Attorney General William Barr says no widespread election fraud

United States Capitol in Washington DC
United States Capitol in Washington DC

Attorney General William Barr said the Justice Department has not uncovered evidence of widespread voter fraud that would change the outcome of the 2020 presidential election.

His comments come despite President Donald Trump's repeated baseless claims that the election was stolen, his effort to subvert the results of the 2020 presidential election and his refusal to concede his loss to president-elect Joe Biden.

Mr Barr said US attorneys and FBI agents have been working to follow up specific complaints and information they had received, but they have uncovered no evidence that would change the outcome of the election.

"To date, we have not seen fraud on a scale that could have effected a different outcome in the election," Mr Barr said.

(PA Graphics)

The comments are especially direct coming from Mr Barr, who has been one of the president's most ardent allies. Before the election, he had repeatedly raised the notion that mail-in voter fraud could be especially vulnerable to fraud during the coronavirus pandemic as Americans feared going to polls and instead chose to vote by mail.

Shortly after Mr Barr's statement was published, President Trump tweeted out more baseless claims of voter fraud.

And his attorney Rudy Giuliani and his campaign issued a scathing statement claiming that, "with all due respect to the Attorney General, there hasn't been any semblance" of an investigation.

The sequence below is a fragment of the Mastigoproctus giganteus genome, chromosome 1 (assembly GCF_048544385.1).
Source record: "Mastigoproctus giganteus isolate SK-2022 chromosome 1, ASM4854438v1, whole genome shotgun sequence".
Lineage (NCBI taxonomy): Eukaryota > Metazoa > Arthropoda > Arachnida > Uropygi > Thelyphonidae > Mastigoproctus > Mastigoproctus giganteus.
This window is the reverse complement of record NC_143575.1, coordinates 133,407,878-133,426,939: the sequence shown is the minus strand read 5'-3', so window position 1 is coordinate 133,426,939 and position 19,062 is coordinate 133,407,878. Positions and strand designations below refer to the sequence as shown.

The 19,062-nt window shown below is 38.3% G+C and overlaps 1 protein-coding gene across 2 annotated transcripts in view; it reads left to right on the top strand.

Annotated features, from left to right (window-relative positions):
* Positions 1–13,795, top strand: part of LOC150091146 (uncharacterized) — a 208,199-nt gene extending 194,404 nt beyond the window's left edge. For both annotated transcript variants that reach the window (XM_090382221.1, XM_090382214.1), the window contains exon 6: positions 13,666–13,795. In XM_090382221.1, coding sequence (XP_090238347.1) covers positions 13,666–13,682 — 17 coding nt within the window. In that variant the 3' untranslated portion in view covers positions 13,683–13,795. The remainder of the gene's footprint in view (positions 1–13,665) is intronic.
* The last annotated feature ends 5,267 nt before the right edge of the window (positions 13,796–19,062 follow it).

Last month, Mr Barr issued a directive to US attorneys across the country allowing them to pursue any "substantial allegations" of voting irregularities, if they existed, before the 2020 presidential election was certified, despite no evidence at that time of widespread fraud.

That memorandum gave prosecutors the ability to go around longstanding Justice Department policy that normally would prohibit such overt actions before the election was certified.

Soon after it was issued, the department's top elections crime official announced he would step aside from that position because of the memo.

The Trump campaign team led by Mr Giuliani has been alleging a widespread conspiracy by Democrats to dump millions of illegal votes into the system with no evidence.

They have filed multiple lawsuits in battleground states alleging that partisan poll watchers did not have a clear enough view at polling sites in some locations and therefore something illegal must have happened.

The claims have been repeatedly dismissed including by Republican judges who have ruled the suits lacked evidence. Local Republicans in some battleground states have followed President Trump in making similar unsupported claims.

President Trump has railed against the election in tweets and in interviews though his own administration has said the 2020 election was the most secure ever.

President Trump recently allowed his administration to begin the transition over to Mr Biden, but has still refused to admit he lost.